Originally Published: August 15, 2008 6:24 p.m.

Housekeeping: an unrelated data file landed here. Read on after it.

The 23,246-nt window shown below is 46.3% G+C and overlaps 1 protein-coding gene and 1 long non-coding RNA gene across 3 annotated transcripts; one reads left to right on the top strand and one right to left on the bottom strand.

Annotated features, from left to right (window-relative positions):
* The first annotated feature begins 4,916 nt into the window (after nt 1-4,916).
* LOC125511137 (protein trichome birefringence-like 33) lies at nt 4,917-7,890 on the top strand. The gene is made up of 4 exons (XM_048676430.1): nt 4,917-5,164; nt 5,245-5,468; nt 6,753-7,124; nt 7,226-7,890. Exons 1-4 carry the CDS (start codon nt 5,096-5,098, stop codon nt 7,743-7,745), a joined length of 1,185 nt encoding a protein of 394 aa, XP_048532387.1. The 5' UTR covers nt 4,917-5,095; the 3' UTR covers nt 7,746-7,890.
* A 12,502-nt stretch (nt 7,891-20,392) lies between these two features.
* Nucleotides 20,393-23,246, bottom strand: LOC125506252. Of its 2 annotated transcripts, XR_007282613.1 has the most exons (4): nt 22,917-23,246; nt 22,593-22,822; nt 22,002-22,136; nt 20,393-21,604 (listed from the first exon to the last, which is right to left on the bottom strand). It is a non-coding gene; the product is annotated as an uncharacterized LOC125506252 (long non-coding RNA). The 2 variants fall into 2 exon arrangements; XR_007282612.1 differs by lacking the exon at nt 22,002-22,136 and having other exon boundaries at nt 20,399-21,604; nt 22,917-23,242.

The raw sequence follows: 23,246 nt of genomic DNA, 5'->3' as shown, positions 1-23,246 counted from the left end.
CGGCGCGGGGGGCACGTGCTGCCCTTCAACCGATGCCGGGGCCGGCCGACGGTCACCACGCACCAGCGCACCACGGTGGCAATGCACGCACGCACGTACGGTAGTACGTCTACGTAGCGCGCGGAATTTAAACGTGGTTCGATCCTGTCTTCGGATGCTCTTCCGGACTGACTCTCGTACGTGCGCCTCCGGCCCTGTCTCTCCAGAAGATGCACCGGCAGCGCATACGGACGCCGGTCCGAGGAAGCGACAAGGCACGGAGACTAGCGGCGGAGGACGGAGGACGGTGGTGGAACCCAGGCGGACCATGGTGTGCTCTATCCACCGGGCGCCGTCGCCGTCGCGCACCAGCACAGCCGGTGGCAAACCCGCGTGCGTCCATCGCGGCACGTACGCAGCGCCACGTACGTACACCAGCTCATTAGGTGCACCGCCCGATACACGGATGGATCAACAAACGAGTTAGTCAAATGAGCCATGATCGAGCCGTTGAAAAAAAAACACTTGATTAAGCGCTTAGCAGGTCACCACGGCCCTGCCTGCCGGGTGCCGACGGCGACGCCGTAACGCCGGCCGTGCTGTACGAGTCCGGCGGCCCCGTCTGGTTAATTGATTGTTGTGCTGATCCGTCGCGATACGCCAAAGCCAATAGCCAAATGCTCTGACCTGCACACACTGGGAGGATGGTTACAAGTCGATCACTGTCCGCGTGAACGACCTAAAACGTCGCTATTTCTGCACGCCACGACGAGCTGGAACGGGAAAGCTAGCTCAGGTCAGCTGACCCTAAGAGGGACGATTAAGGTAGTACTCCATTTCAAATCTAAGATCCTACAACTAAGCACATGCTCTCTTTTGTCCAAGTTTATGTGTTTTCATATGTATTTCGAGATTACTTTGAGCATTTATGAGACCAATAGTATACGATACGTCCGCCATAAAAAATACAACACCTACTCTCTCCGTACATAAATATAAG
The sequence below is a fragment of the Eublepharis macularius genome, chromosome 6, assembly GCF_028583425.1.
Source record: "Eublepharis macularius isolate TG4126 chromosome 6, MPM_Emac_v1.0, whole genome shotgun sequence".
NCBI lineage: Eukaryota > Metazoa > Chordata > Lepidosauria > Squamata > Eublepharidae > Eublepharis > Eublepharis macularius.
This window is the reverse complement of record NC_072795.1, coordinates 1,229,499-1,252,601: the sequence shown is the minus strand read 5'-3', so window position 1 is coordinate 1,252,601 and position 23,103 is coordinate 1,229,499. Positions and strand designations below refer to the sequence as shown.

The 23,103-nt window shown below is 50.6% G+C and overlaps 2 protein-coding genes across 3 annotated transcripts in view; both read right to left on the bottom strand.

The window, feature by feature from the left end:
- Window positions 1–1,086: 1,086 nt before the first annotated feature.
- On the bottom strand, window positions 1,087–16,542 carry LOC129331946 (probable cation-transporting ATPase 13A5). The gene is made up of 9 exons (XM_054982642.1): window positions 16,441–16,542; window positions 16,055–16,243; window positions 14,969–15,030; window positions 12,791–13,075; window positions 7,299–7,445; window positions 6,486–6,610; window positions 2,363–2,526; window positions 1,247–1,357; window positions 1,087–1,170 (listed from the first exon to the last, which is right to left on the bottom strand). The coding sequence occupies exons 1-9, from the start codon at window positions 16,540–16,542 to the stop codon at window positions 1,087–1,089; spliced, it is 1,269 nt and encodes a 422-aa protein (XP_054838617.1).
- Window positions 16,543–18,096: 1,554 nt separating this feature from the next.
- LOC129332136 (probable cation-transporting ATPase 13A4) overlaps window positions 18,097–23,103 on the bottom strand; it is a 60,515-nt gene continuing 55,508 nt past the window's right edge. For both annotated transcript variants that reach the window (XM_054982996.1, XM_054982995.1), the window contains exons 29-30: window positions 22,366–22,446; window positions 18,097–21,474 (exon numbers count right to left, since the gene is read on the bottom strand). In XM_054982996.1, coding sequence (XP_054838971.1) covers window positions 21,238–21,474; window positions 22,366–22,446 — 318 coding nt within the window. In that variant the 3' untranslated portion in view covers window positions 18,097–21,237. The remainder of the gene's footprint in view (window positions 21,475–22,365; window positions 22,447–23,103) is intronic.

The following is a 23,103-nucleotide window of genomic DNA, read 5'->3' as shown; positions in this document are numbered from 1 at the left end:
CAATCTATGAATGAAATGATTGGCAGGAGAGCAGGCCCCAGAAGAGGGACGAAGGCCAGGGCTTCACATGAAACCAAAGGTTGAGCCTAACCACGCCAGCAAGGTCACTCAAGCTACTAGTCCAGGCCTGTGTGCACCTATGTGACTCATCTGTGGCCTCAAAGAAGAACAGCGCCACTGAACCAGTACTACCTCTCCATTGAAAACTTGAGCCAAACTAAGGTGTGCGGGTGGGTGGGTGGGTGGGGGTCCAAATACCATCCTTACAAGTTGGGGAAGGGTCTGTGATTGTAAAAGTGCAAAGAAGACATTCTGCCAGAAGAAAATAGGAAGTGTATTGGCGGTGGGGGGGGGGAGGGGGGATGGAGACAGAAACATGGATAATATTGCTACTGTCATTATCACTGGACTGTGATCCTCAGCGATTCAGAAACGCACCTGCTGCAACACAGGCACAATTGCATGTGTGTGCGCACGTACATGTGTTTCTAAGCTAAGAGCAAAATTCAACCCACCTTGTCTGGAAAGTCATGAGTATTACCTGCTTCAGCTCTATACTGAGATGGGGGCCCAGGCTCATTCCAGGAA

China is being accused of using the 29th Summer Olympic Games for political purposes and for reneging on their promise to improve human rights, allow personal freedoms, and refrain from media censorship. The criticism is warranted. But rather than merely criticizing the Chinese, the media should include their co-conspirators, the International Olympic Committee (IOC).The IOC has had numerous opportunities to hold China to the promises it made when the Olympics were awarded to Beijing. Instead, the IOC has chosen to be China's apologist. But that shouldn't come as any surprise. The two entities are bedfellows.The five Olympic rings allegedly represent the five continents of the world. But they could just as easily stand for politics, professionals, money, corruption and drugs.The politics associated with the Olympics are everywhere, from the decision to award the Games to the competitions. Pick a sport - gymnastics, skating, basketball - and the controversial scoring decisions of Olympic officials would make Tim Donaghy blush.For this year's Games, Iraq was in, then they were out, and then they were in again. The IOC didn't care about the athletes who spent a lifetime preparing for the games, only about their own power and decision-making authority.And exactly why is this the last year softball will be an Olympic sport? Forget the lame excuses - there are too many athletes per team, not enough countries play the sport, etc. - the real reason is the U.S. dominance in the sport.And like softball, baseball is also holding its Olympic swan song in Beijing. The IOC, once the self-anointed bastion of amateurism, is upset because the U.S. refuses to send its best players to the Games. That would require MLB to shut down for a period of three weeks just when the pennant races are heating up, something the pooh-bas won't do for financial reasons, never mind the potential liability to the players.Professionalism isn't a recent phenomenon in the Olympics. Athletes have been "professionals" - training year 'round while someone else, the government or the private sector, pays the freight - since the modern Olympics began in 1896. And in earlier times, the aristocracy in England pretended to be "amateurs" in order to avoid competing against the lower classes, who played for money and prizes.Still, the spin doctors wanted us to believe otherwise. But ever since the U.S. sent its "Dream Team" of NBA players to the 1992 Games in Barcelona - after being robbed of a gold medal in the '88 Games in Seoul - most people with any common sense understand that the Olympics are about the best athletes money can buy.Money has always been at the forefront of the Olympics. The cost of the Beijing Games is estimated at $43 billion. When Los Angeles hosted the Olympics in 1984, the first "privately funded" Games cost a mere $546 million (and returned a profit of $222 million). For those of you counting at home, that's a whopping 787% increase in 24 years.Corruption goes hand-in-hand with money. From buying the votes of the IOC members, to pocketing funds from deals associated with the Games, we have become immune to the corruption inherent in the Olympics. And lest you think it only happens on foreign soil, several IOC members resigned in the wake of bribery charges stemming from the 2002 Salt Lake Winter Games.Which brings us to drugs. On the eve of the Beijing Games, IOC President Jacques Rogge said cheating will always be a blight on sports and predicted there would be 30 to 40 positive tests during the Olympics. The question isn't if athletes in these Games are using drugs, it's who and how many. And regardless of how many are caught, you can assume others are using and either got lucky or had the advantage of chemically advanced agents and knowledgeable personnel on their side.Does that mean the Olympics aren't worth staging or watching? Not at all. Watch to your heart's content. And feel free to appreciate the pageantry of the Games and the accomplishments of the athletes. Just don't assume there's anything resembling a purity of ideals associated with these Games. The Olympics are merely representative of sports - indeed, society - everywhere in the world. It wouldn't be fair to expect otherwise.(Jordan Kobritz is a former attorney, CPA, and Minor League Baseball team owner. He is an Assistant Professor of Sport Management at Eastern New Mexico University, teaches the Business of Sports at the University of Wyoming, and is a contributing author to the Business of Sports Network. Jordan can be reached at firstname.lastname@example.org.)